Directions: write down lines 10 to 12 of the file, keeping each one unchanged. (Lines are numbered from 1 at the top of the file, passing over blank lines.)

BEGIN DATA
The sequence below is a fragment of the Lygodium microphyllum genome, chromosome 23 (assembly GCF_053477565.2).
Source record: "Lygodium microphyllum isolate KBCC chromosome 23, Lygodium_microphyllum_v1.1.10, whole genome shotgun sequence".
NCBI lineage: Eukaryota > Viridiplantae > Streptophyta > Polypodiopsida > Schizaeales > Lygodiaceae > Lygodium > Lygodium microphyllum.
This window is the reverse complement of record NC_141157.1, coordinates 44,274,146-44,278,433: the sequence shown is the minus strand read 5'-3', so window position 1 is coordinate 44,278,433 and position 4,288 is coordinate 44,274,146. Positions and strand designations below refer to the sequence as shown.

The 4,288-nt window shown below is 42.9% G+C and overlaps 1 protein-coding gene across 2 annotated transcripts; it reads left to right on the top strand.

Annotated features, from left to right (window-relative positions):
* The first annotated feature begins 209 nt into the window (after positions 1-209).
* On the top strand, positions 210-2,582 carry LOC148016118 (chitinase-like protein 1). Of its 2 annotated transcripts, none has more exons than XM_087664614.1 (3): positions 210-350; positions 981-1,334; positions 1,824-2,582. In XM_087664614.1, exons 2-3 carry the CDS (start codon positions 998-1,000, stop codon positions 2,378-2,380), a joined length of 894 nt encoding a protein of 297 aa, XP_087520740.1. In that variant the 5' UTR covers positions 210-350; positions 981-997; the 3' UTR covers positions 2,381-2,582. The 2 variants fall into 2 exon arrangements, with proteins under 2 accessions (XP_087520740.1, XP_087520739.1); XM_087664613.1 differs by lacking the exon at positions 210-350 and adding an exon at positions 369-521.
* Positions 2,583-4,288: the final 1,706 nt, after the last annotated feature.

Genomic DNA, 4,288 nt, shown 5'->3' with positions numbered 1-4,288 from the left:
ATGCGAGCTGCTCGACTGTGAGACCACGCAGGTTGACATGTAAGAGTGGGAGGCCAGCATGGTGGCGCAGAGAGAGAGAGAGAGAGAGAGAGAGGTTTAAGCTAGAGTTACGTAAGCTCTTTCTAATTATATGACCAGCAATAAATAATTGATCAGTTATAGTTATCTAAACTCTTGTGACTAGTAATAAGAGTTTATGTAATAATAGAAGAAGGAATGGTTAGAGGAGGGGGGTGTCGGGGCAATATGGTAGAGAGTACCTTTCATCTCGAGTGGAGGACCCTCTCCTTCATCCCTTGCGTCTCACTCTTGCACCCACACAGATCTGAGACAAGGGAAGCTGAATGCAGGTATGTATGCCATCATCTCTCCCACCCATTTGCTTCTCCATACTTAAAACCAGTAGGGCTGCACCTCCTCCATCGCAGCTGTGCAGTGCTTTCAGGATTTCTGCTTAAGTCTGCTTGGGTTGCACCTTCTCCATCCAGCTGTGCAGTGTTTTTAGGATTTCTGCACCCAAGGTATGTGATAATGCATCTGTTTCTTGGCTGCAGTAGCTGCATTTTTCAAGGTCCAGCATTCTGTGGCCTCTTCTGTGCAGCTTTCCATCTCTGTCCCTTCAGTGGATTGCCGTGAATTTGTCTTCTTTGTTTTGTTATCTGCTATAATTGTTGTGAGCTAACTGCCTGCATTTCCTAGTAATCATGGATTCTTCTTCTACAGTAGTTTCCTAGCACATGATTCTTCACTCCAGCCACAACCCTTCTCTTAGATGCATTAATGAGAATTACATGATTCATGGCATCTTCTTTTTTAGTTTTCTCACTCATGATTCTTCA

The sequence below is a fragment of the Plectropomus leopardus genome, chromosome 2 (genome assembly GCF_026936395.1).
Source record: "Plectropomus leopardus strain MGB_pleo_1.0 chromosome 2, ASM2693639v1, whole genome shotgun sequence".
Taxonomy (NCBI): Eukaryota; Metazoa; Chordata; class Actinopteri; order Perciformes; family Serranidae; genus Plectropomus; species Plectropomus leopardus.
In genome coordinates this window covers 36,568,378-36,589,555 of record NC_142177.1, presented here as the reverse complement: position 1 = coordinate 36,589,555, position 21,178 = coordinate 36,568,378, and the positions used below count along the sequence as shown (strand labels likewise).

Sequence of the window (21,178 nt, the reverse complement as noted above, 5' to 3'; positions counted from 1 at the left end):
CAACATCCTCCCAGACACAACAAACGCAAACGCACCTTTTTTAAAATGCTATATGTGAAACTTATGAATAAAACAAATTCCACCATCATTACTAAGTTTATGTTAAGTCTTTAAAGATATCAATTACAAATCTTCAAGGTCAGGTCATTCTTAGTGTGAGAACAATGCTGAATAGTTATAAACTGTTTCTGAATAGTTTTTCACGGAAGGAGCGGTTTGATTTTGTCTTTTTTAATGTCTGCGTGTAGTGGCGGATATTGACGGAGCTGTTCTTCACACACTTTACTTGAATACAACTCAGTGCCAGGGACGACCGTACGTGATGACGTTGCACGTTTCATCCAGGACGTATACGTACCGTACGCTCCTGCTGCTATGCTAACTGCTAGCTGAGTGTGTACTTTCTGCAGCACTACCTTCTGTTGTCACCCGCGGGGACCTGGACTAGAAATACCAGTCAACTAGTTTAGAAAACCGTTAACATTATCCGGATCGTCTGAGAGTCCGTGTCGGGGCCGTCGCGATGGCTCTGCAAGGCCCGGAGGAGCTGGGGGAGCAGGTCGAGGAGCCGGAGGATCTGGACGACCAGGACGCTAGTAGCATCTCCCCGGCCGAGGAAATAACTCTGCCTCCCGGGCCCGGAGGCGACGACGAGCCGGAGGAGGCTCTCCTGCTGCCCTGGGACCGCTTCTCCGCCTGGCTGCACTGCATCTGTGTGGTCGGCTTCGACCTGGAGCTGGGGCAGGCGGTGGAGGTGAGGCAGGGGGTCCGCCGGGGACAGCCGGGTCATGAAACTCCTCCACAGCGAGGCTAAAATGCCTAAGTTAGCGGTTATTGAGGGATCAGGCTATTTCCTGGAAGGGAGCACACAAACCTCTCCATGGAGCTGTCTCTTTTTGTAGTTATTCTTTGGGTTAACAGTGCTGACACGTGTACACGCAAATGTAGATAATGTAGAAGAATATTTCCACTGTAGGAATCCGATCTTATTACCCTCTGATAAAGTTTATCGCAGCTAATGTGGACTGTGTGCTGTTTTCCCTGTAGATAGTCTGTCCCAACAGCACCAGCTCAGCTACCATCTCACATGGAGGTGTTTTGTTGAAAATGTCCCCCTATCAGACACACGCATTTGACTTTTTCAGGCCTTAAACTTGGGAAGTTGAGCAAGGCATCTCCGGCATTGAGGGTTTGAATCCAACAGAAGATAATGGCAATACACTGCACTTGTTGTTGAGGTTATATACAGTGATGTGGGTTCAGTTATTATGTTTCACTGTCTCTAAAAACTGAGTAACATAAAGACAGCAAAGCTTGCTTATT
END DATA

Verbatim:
Genomic DNA, 4,288 nt, shown 5'->3' with positions numbered 1-4,288 from the left:
ATGCGAGCTGCTCGACTGTGAGACCACGCAGGTTGACATGTAAGAGTGGGAGGCCAGCATGGTGGCGCAGAGAGAGAGAGAGAGAGAGAGAGAGGTTTAAGCTAGAGTTACGTAAGCTCTTTCTAATTATATGACCAGCAATAAATAATTGATCAGTTATAGTTATCTAAACTCTTGTGACTAGTAATAAGAGTTTATGTAATAATAGAAGAAGGAATGGTTAGAGGAGGGGGGTGTCGGGGCAATATGGTAGAGAGTACCTTTCATCTCGAGTGGAGGACCCTCTCCTTCATCCCTTGCGTCTCACTCTTGCACCCACACAGATCTGAGACAAGGGAAGCTGAATGCAGGTATGTATGCCATCATCTCTCCCACCCATTTGCTTCTCCATACTTAAAACCAGTAGGGCTGCACCTCCTCCATCGCAGCTGTGCAGTGCTTTCAGGATTTCTGCTTAAGTCTGCTTGGGTTGCACCTTCTCCATCCAGCTGTGCAGTGTTTTTAGGATTTCTGCACCCAAGGTATGTGATAATGCATCTGTTTCTTGGCTGCAGTAGCTGCATTTTTCAAGGTCCAGCATTCTGTGGCCTCTTCTGTGCAGCTTTCCATCTCTGTCCCTTCAGTGGATTGCCGTGAATTTGTCTTCTTTGTTTTGTTATCTGCTATAATTGTTGTGAGCTAACTGCCTGCATTTCCTAGTAATCATGGATTCTTCTTCTACAGTAGTTTCCTAGCACATGATTCTTCACTCCAGCCACAACCCTTCTCTTAGATGCATTAATGAGAATTACATGATTCATGGCATCTTCTTTTTTAGTTTTCTCACTCATGATTCTTCA

The sequence below is a fragment of the Plectropomus leopardus genome, chromosome 2 (genome assembly GCF_026936395.1).